Install ShellCheck So That You Can Use It Locally

If you’ve been writing shell scripts, or if you’re new to writing scripts, you may not know of ShellCheck – and you that can install ShellCheck for use locally. This means you don’t need to go online to check  your shell scripts, saving you time and effort – as well as being available offline.

If you don’t already know of ShellCheck, march your ass over there right this minute! It’s one of the greatest tools on the internet. If you’ve already read the whole linked page, you can pretty much skip this entire article! After all, it tells you how to install ShellCheck over there – and I’ll be duplicating a lot of that here.

Why am I duplicating it? Because so few people seem aware of it. So few people know this tool exists, even for online use. Time and time again, I see scripting questions that can be debugged/resolved using this wonderful ShellCheck tool.

So, like many of the articles on this site, it’s here so that we can link to this article and not have to repeat ourselves time and time again. Like much of the site, it’s meant to save time and to avoid duplicating effort!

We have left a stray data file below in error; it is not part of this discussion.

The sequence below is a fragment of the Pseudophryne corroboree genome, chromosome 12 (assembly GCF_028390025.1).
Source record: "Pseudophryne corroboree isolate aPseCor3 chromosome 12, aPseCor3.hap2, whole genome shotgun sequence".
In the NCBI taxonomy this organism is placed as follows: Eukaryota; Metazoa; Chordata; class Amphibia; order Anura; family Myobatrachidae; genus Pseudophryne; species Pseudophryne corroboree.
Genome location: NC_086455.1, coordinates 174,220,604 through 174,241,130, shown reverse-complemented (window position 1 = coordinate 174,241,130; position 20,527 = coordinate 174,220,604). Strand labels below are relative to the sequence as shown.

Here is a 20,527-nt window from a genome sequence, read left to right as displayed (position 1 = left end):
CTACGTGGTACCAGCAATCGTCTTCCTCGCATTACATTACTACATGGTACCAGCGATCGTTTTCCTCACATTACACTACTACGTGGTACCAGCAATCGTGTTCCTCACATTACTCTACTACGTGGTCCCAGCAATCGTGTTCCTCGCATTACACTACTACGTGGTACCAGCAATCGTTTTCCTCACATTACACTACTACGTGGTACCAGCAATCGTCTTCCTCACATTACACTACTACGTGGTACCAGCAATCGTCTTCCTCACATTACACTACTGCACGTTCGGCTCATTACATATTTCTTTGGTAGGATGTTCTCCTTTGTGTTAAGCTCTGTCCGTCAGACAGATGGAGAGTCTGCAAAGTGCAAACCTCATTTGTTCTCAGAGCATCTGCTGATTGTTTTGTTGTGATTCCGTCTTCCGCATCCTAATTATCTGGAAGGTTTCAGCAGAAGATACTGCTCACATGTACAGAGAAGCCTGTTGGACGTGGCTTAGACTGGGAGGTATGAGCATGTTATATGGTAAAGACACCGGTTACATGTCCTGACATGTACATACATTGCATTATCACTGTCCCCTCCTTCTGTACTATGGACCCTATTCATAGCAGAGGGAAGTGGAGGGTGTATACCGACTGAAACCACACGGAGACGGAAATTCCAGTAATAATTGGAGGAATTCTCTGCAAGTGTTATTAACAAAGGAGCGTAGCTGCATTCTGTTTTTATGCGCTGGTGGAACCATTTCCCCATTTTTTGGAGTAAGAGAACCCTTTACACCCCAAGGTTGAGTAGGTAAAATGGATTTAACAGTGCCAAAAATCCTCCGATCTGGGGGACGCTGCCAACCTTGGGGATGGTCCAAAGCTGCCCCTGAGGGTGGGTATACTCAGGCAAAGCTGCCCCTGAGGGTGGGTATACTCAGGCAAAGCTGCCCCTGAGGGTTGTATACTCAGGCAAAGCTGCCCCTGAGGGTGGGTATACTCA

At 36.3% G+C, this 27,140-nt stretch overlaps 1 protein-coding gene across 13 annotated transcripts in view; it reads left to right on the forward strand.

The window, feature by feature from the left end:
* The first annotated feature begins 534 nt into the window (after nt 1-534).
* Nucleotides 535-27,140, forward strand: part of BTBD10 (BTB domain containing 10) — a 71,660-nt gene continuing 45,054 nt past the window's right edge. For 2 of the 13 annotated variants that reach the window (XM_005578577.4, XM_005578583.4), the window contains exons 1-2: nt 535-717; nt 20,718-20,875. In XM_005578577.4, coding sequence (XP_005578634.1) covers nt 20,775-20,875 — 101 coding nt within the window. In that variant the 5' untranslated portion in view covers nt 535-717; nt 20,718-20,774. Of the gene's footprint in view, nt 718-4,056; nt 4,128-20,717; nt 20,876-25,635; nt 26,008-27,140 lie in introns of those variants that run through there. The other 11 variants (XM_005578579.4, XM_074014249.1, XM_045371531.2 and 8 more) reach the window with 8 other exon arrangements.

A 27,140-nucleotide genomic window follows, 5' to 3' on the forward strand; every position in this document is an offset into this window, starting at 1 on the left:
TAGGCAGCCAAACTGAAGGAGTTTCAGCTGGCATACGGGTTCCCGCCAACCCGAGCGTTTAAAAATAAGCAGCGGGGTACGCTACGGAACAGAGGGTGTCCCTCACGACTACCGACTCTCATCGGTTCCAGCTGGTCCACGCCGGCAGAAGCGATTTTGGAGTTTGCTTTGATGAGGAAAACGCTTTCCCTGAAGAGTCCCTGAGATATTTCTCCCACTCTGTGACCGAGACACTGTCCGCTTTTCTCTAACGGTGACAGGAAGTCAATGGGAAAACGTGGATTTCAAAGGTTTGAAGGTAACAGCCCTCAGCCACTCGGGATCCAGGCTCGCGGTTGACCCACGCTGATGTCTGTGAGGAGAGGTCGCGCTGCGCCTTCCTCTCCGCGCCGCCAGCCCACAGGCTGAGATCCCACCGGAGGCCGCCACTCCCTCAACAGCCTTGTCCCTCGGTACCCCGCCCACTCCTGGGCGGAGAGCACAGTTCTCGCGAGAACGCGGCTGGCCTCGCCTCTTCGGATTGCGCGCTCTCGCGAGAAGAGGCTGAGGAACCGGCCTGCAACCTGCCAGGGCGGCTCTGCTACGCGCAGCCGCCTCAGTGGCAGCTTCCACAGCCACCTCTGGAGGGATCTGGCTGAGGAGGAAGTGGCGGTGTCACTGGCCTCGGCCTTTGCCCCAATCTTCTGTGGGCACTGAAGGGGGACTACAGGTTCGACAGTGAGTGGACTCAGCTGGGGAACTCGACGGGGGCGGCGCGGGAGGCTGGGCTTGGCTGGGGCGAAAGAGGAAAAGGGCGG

There are other ways to use ShellCheck, such as directly in your editor. This article will not be covering those other ways, I’m simply going to tell you how to install it and use it from your terminal.

Install ShellCheck For Local Use:

Like so many of these things, you need to start with an open terminal. To do so, use your keyboard – just press CTRL + ALT + T and your default terminal should open. If it doesn’t, just open it from your application menu.

Once you have the terminal open, you can install ShellCheck. It’s available in most default repositories, so you shouldn’t have any issues installing it.





One of those ought to work. If not, follow the link in the second paragraph, poke around, and you’ll see that you can likely get ShellCheck installed with little or no difficulty. Worst case, you can grab the binaries and install it manually.

Using ShellCheck is even easier. You just use ‘shellcheck’ and then the path to the script. So, it’d look something like one of the following:

It’s really that easy. ShellCheck isn’t perfect and it doesn’t recognize every error, but it’ll catch a ton of beginner mistakes and typos. It’ll catch syntax issues and punctuation mistakes. It’s pretty handy and is absolutely a great tool for anyone that does any scripting at all.


And there’s another article! This one will help you install ShellCheck, a fantastic tool for people who need to check their scripts. It’s right there in the application’s title! Really, more people need to be aware that it exists, and hopefully this article does a little something to help raise awareness.

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